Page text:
Winter weather, COVID-19, trade uncertainties factor into Canadian railways’ operational plans

A photograph of a CN train heading away from a snow-capped mountain.

Uncertainties surrounding the coronavirus pandemic could provide an additional layer of challenge as Canadian railways CN (NYSE: CNI) and Canadian Pacific (NYSE: CP) conduct their operations this winter.

The Canadian government’s Transportation Modernization Act requires both railways to submit their operational plans for winter. Adverse weather conditions such as extreme cold can affect the functionality of train tracks and result in shorter trains and slower train speeds. Passageways along the St. Lawrence River and to Thunder Bay, Ontario, also close during the season.

“Winter is known to be harsh, but where and when it will impact our operations is unknown. We therefore diligently prepare for it by implementing specific measures to meet with its inevitable extreme conditions,” said CN President and CEO JJ Ruest in the railway’s operating plan for the 2020-21 winter season.

Both railways also announced separately that they moved record grain volumes in the third quarter.

CN: Communication will be key to managing 2020-21 winter

Keeping communication lines open between customers will be critical this winter, since CN and its customers will not only be grappling with potential weather impacts but also with the macroeconomic uncertainties related to the coronavirus pandemic.

“The perfect matchup of resources to demand, especially in this environment of uncertainty due to the pandemic, can be challenging for all. Therefore, CN needs the most up-to-date and frequent forecasts from customers in order to diminish as much as possible the time lag between demands and rightsizing,” CN said in its 2020-21 winter plan. The railway noted that it can be a “huge effort” to ramp up operations; for instance, the lead time for furloughed crews to be back to work is three to five weeks, it said.

The railway continued, “CN understands that forecasting rail traffic demand is never an easy task. Even in regular times, experience shows that forecasts are often thwarted by the uncertainty of global trade and volatile markets as well as the rigours and hazards of winter. Therefore results do not always reflect what was forecast. And these are anything but regular times.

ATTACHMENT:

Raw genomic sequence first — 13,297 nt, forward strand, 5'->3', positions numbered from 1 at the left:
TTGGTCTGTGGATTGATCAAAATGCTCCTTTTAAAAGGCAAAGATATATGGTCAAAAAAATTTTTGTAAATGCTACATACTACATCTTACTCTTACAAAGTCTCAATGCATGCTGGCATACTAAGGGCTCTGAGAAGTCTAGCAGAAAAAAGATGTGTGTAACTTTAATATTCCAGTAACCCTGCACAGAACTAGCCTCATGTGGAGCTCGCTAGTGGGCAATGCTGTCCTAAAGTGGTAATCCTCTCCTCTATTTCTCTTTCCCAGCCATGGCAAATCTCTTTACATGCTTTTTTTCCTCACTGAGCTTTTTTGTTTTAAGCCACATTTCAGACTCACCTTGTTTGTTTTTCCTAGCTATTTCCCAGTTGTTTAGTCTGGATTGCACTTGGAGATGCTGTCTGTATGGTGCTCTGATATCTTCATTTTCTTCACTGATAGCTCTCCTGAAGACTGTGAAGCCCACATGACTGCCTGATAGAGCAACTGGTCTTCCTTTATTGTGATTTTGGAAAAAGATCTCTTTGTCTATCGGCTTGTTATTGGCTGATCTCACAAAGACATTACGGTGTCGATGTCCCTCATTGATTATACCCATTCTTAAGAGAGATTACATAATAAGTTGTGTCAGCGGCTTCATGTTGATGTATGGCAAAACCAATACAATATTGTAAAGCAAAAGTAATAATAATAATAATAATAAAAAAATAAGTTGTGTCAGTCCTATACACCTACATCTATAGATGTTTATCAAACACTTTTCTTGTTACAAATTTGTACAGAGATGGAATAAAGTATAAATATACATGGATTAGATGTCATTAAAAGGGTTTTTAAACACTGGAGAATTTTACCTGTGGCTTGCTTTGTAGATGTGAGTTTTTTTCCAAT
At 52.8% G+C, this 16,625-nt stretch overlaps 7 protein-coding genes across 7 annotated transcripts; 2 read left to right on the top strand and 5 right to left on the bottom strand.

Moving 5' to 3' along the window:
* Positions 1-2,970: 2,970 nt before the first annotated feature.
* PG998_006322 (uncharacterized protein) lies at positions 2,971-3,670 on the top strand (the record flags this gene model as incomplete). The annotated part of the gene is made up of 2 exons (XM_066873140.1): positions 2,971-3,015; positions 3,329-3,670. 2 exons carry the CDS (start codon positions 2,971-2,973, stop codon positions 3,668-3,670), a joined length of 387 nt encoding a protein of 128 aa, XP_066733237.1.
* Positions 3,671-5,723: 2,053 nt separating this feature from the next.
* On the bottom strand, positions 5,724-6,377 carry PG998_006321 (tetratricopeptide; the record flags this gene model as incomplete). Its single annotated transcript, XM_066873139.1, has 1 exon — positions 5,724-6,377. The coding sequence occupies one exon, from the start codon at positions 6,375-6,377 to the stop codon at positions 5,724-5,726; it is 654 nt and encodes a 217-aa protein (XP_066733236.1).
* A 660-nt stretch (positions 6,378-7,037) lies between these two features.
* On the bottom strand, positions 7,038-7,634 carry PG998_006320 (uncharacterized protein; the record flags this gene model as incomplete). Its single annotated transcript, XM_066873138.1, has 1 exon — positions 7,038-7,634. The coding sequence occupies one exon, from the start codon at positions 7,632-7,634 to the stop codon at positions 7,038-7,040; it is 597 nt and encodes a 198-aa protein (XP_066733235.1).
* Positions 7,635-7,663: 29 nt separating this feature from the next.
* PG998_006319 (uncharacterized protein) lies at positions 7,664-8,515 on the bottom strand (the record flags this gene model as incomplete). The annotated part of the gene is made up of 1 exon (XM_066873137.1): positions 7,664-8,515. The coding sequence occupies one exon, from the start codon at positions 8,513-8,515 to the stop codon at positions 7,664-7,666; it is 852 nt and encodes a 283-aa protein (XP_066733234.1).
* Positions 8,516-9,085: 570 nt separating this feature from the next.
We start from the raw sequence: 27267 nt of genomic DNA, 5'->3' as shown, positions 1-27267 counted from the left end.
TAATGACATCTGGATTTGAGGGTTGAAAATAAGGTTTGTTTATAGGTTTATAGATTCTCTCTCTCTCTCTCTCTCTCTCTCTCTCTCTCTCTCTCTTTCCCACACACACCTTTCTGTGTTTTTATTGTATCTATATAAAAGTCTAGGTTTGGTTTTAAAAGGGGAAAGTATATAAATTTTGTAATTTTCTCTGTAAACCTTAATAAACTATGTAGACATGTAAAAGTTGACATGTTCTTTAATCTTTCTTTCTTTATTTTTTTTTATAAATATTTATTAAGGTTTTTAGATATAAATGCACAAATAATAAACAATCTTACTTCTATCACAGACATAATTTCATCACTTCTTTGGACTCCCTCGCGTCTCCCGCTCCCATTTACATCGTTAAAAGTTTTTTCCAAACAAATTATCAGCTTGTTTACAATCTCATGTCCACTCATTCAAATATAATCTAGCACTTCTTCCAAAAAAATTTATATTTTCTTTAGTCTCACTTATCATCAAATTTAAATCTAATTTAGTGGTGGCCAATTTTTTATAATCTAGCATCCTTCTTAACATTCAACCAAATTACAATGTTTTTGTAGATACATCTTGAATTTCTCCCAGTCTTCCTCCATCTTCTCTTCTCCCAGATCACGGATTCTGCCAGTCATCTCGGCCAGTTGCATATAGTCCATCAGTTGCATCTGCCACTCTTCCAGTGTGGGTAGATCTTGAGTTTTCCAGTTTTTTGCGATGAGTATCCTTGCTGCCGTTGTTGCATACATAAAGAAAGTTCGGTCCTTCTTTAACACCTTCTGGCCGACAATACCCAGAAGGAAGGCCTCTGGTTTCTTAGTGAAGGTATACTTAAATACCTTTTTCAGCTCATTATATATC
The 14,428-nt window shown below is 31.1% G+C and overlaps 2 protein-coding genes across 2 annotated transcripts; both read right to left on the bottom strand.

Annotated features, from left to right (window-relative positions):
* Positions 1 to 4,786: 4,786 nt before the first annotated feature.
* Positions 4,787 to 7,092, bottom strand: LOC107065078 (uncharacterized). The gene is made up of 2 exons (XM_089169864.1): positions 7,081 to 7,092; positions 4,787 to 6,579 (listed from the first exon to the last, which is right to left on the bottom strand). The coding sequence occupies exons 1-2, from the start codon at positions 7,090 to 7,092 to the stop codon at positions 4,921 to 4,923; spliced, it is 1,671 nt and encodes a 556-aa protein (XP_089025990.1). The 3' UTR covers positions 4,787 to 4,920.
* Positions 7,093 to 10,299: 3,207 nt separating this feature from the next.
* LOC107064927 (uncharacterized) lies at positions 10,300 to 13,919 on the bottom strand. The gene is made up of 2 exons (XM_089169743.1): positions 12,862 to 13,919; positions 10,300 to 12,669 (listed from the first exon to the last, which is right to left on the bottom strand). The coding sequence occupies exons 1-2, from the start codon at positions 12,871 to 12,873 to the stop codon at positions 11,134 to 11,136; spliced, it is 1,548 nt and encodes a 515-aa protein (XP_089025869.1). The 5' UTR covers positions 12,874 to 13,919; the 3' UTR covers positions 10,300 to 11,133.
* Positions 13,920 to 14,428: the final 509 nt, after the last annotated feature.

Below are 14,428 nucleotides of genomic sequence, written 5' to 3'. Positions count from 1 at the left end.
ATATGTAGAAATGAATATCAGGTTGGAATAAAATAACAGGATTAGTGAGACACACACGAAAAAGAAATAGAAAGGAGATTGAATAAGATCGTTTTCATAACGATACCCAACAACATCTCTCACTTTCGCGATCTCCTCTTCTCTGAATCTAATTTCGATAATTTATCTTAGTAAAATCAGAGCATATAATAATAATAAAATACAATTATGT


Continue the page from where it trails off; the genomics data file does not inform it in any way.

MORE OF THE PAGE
“Consequently, CN will base its assessment of anticipated volumes — and adjust accordingly — on insights gained from establishing more frequent communications and consultations with its customers and supply chain partners, as they are weathering through these pandemic and post-pandemic periods.”

CN’s full plan is available here

This potentially unusual winter season follows a challenging 2019-20, during which CN not only encountered extreme cold but also service disruptions from labor disputes, illegal blockades, landslides and the COVID-19 pandemic, CN said. 

Nonetheless, CN said its 2019-20 winter performance, at 155 billion gross tonne miles (GTM) of goods moved, was its second-best performance in company history. The top spot belonged to the 2018-19 winter, during which CN moved 159 billion GTMs.

CN said capital investments of C$7.4 billion helped the railway through last year’s winter. Those investments included the acquisition and implementation of cutting-edge technology and modern equipment, such as automated car inspection portals and alternating current locomotives, along with the addition and lengthening of passing siding tracks, CN said. These strategic investments were supplemented with innovative practices such as maintaining train length through better air distribution along the braking system, the railway said.

Among the efforts that CN will continue to deploy in the 2020-21 winter season are a four-tier system that reduces train lengths as temperature drops; refined use of air distribution cars to help with braking; and placing operational support employees alongside chief dispatchers in operation centers to help with troubleshooting. CN also said it will invest in double tracking, adding more infrastructure at the ports of Vancouver and Prince Rupert and acquire 1,500 new grain hopper railcars.

But CN also said it will communicate frequently with customers so that it can adjust operations accordingly.